Dry needling as modiality is not a new phenomenon. In fact, it turns out to be at least three quarters of a century old if we consider the paper of Brav and Sigmond in 1941 as the beginning of modern day dry needling where they claimed pain could be relieved by simple needling without injecting any substance. However, the popularity of dry needling has reached its maximum only in recent times. It is now evident that dry needling has become more than just a passing fad and is turning out to be a mainstream physiotherapeutic treatment. That day is probably not so far when our universities start incorporating dry needling in their syllabus. Before that an important task remains to be accomplished though, which is standardizing the process of dry needling.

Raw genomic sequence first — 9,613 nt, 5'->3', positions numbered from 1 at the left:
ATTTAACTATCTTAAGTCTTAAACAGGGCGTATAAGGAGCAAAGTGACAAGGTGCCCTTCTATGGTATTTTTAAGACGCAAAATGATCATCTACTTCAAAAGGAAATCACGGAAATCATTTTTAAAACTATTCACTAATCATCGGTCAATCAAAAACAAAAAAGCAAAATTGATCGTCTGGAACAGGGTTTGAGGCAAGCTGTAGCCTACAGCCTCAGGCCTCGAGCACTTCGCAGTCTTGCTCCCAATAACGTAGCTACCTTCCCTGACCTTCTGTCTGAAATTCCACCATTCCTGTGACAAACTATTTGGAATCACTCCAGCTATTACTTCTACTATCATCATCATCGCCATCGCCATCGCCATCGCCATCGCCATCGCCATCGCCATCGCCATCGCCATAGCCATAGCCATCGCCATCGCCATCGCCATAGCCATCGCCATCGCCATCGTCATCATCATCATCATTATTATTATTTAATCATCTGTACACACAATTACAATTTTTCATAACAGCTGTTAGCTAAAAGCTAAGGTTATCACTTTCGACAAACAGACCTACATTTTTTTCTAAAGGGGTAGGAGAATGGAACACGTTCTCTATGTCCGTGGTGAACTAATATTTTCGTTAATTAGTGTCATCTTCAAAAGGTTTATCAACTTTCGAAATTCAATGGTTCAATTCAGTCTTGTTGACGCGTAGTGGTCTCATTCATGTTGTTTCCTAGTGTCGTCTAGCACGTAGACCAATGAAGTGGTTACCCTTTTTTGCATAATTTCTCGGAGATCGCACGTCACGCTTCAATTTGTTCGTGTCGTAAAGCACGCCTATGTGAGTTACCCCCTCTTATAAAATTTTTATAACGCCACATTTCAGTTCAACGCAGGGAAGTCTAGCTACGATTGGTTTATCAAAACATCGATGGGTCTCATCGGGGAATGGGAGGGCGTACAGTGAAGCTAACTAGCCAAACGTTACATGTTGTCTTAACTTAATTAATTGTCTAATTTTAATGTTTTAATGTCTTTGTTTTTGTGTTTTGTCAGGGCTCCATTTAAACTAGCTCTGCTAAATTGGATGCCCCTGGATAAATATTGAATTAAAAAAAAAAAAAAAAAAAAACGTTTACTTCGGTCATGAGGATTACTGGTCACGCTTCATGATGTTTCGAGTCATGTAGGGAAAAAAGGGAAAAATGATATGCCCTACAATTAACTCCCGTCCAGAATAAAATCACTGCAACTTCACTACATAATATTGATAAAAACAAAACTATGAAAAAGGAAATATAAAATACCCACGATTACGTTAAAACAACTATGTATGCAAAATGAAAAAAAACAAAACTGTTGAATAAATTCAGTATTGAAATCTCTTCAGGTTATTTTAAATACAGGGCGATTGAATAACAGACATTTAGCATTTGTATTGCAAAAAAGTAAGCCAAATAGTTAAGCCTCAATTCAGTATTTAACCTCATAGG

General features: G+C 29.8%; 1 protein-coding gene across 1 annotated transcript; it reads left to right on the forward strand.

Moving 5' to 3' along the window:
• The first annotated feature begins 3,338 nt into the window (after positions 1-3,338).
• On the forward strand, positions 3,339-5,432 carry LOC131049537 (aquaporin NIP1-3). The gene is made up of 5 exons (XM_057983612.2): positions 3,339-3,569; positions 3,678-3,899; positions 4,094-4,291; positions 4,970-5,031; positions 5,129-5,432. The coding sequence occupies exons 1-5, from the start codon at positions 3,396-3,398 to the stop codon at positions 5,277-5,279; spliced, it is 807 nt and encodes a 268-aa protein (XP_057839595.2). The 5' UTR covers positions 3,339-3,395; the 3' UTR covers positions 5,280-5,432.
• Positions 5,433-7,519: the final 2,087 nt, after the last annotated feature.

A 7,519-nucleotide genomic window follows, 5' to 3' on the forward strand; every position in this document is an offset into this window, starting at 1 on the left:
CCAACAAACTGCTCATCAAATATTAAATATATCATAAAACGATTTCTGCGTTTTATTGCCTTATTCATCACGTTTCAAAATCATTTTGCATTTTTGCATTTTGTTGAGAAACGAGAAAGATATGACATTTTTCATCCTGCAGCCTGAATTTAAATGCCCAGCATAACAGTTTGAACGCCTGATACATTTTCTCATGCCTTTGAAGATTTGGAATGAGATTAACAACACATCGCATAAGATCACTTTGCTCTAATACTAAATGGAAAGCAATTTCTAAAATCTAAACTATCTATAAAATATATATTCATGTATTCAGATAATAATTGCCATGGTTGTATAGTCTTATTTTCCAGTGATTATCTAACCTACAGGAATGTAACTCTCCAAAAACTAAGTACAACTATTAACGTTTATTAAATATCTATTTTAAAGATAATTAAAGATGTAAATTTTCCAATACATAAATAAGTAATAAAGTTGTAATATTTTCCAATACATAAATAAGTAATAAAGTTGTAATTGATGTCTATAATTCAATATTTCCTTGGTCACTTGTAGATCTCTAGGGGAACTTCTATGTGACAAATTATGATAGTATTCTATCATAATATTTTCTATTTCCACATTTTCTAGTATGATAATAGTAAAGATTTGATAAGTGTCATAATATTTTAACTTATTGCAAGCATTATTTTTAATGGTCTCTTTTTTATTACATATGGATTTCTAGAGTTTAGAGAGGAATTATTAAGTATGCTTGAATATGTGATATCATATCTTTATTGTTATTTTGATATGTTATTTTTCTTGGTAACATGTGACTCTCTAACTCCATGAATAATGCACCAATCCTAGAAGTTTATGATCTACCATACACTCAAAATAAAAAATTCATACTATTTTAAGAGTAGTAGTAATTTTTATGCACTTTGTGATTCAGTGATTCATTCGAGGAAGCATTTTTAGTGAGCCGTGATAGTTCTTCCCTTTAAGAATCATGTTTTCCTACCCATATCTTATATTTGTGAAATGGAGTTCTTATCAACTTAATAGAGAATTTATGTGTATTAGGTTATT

This article discusses sixteen key components that are identified while reviewing the available national and international guideline pertaining to needling. For ease of the practitioner those components are arranged in a singled sheet of paper, which constitutes the dry needling assessment form.
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